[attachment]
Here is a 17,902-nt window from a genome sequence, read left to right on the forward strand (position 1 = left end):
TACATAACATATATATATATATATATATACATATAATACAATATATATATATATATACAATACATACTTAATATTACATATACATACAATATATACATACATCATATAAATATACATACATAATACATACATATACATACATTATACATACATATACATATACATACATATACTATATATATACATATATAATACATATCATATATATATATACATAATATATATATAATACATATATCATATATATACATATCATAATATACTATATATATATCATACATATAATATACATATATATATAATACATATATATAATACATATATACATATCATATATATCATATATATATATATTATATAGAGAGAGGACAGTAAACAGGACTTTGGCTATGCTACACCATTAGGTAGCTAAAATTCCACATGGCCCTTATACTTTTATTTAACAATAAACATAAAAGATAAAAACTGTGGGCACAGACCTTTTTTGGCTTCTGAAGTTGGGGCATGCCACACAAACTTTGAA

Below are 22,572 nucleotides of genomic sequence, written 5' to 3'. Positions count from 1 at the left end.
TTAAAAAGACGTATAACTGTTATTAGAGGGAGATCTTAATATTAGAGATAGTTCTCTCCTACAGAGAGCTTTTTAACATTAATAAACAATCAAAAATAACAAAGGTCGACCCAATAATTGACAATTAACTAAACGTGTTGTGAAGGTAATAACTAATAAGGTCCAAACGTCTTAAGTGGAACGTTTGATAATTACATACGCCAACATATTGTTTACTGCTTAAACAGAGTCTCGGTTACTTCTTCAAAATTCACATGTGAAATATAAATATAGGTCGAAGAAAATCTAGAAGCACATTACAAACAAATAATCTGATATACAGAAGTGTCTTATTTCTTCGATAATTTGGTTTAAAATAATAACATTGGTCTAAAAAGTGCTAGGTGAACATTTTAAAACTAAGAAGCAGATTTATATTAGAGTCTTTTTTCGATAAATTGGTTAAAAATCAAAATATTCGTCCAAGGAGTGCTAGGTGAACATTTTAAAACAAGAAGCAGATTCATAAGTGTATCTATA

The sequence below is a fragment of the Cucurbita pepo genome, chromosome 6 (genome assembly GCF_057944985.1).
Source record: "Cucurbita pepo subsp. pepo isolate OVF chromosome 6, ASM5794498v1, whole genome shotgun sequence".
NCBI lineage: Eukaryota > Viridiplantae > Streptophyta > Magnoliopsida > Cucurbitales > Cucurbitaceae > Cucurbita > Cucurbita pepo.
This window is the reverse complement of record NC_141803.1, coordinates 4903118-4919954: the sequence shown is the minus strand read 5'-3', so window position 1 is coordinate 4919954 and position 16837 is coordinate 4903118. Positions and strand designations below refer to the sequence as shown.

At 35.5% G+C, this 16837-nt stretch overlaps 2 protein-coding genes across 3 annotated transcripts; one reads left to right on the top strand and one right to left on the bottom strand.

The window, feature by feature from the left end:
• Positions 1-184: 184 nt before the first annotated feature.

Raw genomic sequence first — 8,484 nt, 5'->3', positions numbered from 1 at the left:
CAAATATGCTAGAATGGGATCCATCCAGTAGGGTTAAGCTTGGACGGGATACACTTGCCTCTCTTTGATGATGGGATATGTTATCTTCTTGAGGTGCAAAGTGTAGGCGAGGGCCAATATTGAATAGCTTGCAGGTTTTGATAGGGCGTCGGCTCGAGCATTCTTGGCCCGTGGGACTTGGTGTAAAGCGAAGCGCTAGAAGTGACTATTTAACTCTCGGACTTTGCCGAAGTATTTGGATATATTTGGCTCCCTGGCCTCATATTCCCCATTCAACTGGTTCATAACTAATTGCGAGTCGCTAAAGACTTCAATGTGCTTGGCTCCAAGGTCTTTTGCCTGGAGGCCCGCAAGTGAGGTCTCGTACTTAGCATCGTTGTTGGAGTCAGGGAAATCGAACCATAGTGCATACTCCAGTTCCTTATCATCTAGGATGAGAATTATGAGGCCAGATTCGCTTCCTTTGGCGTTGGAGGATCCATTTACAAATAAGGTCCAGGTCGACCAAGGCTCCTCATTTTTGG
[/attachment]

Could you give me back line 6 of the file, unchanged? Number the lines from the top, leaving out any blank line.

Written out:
Source record: "Cucurbita pepo subsp. pepo isolate OVF chromosome 6, ASM5794498v1, whole genome shotgun sequence".